BRANSON, Mo — “Grab the baby!”

Those were the last words Tia Coleman recalls her sister-in-law yelling before the tourist boat they were on sank into a Missouri lake, killing 17 people, including nine of Coleman’s family members.

A huge wave hit, scattering passengers into Table Rock Lake near Branson, Coleman said, recounting the ordeal from a hospital bed. When the Indianapolis woman came up for air, she was alone. She prayed.

“I said, ‘Jesus please keep me, just keep me so I can get to my children,”‘ Coleman told television station KOLR.

She spotted a rescue boat and swam as fast as she could.

Coleman’s husband and three children; her 45-year-old sister-in-law and 2-year-old nephew; her mother-in-law and father-in-law and her husband’s uncle all died Thursday night in the deadliest accident of its kind in nearly two decades. Others killed included a Missouri couple who had just celebrated a birthday; another Missouri couple on what was planned as their last extended vacation; an Illinois woman who died while saving her granddaughter’s life; an Arkansas father and son; and a retired pastor who was the boat’s operator.

State and federal investigators were trying to determine what sent the vessel, originally built for military use in World War II, to its demise. An initial assessment blamed thunderstorms and winds that approached hurricane strength, but it wasn’t clear why the amphibious vehicle even ventured into the water.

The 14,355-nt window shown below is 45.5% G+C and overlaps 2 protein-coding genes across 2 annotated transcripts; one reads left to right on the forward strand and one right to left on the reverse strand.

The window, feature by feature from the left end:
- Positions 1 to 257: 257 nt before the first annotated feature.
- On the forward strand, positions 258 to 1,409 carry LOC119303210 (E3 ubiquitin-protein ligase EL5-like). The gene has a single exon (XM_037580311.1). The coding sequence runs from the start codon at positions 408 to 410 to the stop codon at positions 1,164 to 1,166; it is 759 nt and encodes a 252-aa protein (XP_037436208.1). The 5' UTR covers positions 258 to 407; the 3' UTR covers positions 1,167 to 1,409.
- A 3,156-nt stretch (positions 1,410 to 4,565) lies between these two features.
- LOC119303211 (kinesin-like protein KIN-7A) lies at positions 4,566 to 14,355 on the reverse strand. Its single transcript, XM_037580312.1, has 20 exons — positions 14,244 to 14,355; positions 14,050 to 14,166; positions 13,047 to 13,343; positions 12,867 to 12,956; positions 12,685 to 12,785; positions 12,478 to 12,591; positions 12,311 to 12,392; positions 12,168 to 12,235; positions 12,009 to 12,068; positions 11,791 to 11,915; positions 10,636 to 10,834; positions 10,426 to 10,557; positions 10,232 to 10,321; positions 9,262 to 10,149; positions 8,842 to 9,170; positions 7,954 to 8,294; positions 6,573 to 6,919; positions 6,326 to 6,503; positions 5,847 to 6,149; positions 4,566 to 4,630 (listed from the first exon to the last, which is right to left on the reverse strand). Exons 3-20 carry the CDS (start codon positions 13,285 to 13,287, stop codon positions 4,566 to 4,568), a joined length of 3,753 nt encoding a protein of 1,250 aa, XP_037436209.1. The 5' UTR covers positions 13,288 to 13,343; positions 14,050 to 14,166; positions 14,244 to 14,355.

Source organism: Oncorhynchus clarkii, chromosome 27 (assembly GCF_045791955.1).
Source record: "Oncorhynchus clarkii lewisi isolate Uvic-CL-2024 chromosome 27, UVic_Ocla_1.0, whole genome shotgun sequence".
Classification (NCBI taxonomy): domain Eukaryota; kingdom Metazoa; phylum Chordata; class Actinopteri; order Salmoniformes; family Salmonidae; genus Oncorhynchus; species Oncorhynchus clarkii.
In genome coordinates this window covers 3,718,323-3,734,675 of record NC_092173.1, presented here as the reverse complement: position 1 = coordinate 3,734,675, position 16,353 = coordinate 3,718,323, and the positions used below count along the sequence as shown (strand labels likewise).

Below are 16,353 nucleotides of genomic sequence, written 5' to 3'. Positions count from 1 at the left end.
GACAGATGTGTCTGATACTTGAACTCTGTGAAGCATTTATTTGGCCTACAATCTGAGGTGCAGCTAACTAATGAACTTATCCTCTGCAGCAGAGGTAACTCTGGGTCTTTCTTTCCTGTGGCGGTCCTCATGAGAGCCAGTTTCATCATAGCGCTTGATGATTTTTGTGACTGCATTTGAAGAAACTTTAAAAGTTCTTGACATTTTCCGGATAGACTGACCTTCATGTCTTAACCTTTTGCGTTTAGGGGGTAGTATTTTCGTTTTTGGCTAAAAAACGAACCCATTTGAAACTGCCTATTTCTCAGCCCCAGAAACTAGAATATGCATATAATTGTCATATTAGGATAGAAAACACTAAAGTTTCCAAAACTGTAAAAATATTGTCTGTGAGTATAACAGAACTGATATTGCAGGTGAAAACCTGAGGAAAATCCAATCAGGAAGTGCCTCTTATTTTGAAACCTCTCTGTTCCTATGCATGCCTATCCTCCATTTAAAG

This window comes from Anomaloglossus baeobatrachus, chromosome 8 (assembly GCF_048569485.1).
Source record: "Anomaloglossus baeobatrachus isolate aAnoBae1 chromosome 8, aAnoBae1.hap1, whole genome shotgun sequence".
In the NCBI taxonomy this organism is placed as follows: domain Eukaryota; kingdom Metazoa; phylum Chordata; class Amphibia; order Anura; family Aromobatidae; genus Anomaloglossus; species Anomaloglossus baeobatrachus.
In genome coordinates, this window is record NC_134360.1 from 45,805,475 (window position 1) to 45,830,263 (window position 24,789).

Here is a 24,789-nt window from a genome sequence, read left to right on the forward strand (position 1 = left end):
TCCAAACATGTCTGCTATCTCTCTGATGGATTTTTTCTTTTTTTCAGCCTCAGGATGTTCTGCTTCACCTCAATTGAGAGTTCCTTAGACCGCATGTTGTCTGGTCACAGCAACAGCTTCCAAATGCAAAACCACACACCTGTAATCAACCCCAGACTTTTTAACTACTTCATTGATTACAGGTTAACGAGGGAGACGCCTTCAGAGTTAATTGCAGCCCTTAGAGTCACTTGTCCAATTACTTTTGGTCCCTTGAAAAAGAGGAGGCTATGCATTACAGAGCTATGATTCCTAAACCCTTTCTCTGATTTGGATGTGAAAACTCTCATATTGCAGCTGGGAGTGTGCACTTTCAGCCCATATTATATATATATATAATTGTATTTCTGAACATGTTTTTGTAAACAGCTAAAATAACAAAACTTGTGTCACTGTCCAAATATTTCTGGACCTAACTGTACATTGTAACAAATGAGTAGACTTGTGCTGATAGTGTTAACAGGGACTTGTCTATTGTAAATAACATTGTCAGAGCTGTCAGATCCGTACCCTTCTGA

Coleman said the crew told passengers they were going into the water first, before the land-based part of their tour, because of the incoming storm. The area had been under a severe thunderstorm watch for hours and a severe thunderstorm warning for more than 30 minutes before the boat sank.

Suzanne Smagala with Ripley Entertainment, which owns Ride the Ducks in Branson, said it was the company’s only accident in more than 40 years of operation. The company hasn’t commented on Coleman’s account of the tour, which usually begins with a tour of downtown Branson, known for its country shows and entertainment, before the vessel enters the lake for a short ride on the water.

Company President Jim Pattison Jr. said the boat captain had 16 years of experience, and the business monitors weather.

Twenty-nine passengers and two crew members were aboard. Fourteen people survived, including two adults who remained hospitalized Saturday. Coleman and her 13-year-old nephew were the only members of her family who boarded the boat to make it out alive.

Another survivor was 12-year-old Alicia Dennison, of Illinois, who said her grandmother, 64-year-old Leslie Dennison, saved her from drowning. Alicia’s father, Todd Dennison, told the Kansas City Star that his daughter recalled feeling her grandmother below her, pushing her upward after the boat capsized.

Another young survivor was 14-year-old Loren Smith of Osceola, Arkansas. She suffered a concussion, but her father, Steve Smith, and her 15-year-old brother, Lance, died.


Only subscribers are eligible to post comments. Please subscribe or to participate in the conversation. Here’s why.

Use the form below to reset your password. When you've submitted your account email, we will send an email with a reset code.